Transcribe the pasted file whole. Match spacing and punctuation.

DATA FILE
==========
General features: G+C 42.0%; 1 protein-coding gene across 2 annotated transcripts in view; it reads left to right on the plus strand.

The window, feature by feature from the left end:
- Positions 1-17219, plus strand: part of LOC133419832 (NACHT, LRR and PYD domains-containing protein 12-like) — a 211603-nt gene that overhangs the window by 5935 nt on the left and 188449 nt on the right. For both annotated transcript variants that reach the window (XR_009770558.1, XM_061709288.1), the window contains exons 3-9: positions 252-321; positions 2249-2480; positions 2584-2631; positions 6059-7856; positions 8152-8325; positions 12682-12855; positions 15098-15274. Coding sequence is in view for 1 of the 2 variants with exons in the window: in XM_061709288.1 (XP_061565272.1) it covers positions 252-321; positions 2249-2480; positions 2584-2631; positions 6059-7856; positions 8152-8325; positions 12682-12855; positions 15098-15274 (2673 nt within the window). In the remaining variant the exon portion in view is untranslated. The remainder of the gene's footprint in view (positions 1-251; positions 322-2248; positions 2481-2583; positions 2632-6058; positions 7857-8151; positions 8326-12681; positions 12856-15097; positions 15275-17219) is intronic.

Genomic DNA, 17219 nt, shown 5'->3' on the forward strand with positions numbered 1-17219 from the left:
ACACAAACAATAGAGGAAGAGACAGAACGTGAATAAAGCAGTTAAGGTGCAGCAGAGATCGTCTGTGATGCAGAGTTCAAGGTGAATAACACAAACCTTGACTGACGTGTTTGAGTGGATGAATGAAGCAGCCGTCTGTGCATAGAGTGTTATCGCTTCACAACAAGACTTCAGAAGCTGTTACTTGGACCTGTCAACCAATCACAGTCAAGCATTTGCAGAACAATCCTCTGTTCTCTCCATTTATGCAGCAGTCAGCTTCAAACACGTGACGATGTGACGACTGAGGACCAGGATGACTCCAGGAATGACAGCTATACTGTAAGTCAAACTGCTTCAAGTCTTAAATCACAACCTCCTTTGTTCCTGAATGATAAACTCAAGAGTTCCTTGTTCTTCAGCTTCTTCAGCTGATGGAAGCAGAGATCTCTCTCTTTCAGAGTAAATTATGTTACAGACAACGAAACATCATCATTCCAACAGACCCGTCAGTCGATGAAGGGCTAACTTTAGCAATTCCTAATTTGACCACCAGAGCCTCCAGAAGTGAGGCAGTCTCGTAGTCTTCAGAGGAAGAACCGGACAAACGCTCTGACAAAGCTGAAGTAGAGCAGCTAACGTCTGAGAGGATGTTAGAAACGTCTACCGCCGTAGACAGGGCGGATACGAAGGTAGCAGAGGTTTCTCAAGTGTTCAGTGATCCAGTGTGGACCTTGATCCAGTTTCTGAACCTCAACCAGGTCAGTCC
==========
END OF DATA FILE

General features: G+C 42.0%; 1 protein-coding gene across 2 annotated transcripts in view; it reads left to right on the plus strand.

The window, feature by feature from the left end:
- Positions 1-17219, plus strand: part of LOC133419832 (NACHT, LRR and PYD domains-containing protein 12-like) — a 211603-nt gene that overhangs the window by 5935 nt on the left and 188449 nt on the right. For both annotated transcript variants that reach the window (XR_009770558.1, XM_061709288.1), the window contains exons 3-9: positions 252-321; positions 2249-2480; positions 2584-2631; positions 6059-7856; positions 8152-8325; positions 12682-12855; positions 15098-15274. Coding sequence is in view for 1 of the 2 variants with exons in the window: in XM_061709288.1 (XP_061565272.1) it covers positions 252-321; positions 2249-2480; positions 2584-2631; positions 6059-7856; positions 8152-8325; positions 12682-12855; positions 15098-15274 (2673 nt within the window). In the remaining variant the exon portion in view is untranslated. The remainder of the gene's footprint in view (positions 1-251; positions 322-2248; positions 2481-2583; positions 2632-6058; positions 7857-8151; positions 8326-12681; positions 12856-15097; positions 15275-17219) is intronic.

Genomic DNA, 17219 nt, shown 5'->3' on the forward strand with positions numbered 1-17219 from the left:
ACACAAACAATAGAGGAAGAGACAGAACGTGAATAAAGCAGTTAAGGTGCAGCAGAGATCGTCTGTGATGCAGAGTTCAAGGTGAATAACACAAACCTTGACTGACGTGTTTGAGTGGATGAATGAAGCAGCCGTCTGTGCATAGAGTGTTATCGCTTCACAACAAGACTTCAGAAGCTGTTACTTGGACCTGTCAACCAATCACAGTCAAGCATTTGCAGAACAATCCTCTGTTCTCTCCATTTATGCAGCAGTCAGCTTCAAACACGTGACGATGTGACGACTGAGGACCAGGATGACTCCAGGAATGACAGCTATACTGTAAGTCAAACTGCTTCAAGTCTTAAATCACAACCTCCTTTGTTCCTGAATGATAAACTCAAGAGTTCCTTGTTCTTCAGCTTCTTCAGCTGATGGAAGCAGAGATCTCTCTCTTTCAGAGTAAATTATGTTACAGACAACGAAACATCATCATTCCAACAGACCCGTCAGTCGATGAAGGGCTAACTTTAGCAATTCCTAATTTGACCACCAGAGCCTCCAGAAGTGAGGCAGTCTCGTAGTCTTCAGAGGAAGAACCGGACAAACGCTCTGACAAAGCTGAAGTAGAGCAGCTAACGTCTGAGAGGATGTTAGAAACGTCTACCGCCGTAGACAGGGCGGATACGAAGGTAGCAGAGGTTTCTCAAGTGTTCAGTGATCCAGTGTGGACCTTGATCCAGTTTCTGAACCTCAACCAGGTCAGTCC